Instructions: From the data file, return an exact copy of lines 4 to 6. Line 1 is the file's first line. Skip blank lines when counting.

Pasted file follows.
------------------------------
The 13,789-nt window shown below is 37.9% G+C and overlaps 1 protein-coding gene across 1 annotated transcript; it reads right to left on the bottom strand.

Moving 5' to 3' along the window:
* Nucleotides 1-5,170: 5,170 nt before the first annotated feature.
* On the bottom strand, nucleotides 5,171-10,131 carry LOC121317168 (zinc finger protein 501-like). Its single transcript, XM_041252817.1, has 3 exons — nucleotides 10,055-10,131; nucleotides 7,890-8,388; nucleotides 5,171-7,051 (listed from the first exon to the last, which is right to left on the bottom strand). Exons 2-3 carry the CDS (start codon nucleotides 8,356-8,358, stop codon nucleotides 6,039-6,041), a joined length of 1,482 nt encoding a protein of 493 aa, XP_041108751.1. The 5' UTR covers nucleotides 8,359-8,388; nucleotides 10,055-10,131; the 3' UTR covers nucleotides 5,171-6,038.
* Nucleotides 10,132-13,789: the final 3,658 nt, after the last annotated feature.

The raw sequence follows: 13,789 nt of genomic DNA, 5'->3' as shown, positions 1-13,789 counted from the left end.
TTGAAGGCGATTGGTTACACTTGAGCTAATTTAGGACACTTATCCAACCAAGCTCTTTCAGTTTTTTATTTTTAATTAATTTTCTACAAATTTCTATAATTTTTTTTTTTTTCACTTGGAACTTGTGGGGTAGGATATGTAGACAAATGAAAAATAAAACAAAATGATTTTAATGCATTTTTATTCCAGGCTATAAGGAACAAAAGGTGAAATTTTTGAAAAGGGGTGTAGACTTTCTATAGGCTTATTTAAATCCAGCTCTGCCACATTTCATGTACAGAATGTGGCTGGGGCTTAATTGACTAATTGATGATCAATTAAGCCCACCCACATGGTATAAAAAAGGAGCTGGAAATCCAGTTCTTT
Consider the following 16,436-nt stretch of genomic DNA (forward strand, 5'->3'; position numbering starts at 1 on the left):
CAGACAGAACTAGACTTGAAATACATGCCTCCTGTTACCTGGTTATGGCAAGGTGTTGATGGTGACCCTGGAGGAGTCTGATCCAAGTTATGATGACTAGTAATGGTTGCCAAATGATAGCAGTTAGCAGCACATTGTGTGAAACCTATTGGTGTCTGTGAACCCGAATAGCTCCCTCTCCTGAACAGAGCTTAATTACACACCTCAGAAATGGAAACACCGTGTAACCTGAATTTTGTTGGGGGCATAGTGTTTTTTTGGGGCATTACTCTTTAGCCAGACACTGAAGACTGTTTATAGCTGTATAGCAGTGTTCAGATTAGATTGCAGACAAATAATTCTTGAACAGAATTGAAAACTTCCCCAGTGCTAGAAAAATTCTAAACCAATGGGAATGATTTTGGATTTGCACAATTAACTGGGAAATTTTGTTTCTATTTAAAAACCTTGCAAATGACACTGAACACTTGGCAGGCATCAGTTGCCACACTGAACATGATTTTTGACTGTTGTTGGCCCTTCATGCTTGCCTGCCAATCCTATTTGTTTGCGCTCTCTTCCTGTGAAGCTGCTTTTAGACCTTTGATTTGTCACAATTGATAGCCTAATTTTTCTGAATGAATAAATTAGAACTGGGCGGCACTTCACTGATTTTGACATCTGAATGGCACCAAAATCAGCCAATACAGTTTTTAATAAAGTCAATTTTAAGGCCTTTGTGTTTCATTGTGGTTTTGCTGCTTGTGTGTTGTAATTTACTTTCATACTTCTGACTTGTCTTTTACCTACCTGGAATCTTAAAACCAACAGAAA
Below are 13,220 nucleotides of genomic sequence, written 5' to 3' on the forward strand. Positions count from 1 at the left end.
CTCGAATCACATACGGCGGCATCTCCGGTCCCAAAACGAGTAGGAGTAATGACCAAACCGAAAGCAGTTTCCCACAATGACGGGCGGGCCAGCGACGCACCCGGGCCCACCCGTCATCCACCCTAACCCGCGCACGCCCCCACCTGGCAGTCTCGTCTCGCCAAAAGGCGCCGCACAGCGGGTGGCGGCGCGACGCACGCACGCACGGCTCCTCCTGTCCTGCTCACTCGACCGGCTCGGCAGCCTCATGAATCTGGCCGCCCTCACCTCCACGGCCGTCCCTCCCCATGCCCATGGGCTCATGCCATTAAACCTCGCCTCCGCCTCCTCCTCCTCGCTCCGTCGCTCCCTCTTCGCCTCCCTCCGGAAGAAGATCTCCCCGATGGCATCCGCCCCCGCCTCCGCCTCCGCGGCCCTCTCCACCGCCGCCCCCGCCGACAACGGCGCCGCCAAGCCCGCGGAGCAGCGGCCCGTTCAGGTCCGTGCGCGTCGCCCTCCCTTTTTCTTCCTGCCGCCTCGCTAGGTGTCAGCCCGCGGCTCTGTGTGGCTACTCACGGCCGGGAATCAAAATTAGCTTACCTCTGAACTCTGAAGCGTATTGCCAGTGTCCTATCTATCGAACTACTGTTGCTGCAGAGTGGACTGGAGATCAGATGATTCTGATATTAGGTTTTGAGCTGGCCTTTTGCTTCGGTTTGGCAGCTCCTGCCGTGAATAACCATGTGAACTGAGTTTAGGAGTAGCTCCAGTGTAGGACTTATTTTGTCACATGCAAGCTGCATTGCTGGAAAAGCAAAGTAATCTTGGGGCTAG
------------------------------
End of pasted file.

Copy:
* On the bottom strand, nucleotides 5,171-10,131 carry LOC121317168 (zinc finger protein 501-like). Its single transcript, XM_041252817.1, has 3 exons — nucleotides 10,055-10,131; nucleotides 7,890-8,388; nucleotides 5,171-7,051 (listed from the first exon to the last, which is right to left on the bottom strand). Exons 2-3 carry the CDS (start codon nucleotides 8,356-8,358, stop codon nucleotides 6,039-6,041), a joined length of 1,482 nt encoding a protein of 493 aa, XP_041108751.1. The 5' UTR covers nucleotides 8,359-8,388; nucleotides 10,055-10,131; the 3' UTR covers nucleotides 5,171-6,038.
* Nucleotides 10,132-13,789: the final 3,658 nt, after the last annotated feature.

The raw sequence follows: 13,789 nt of genomic DNA, 5'->3' as shown, positions 1-13,789 counted from the left end.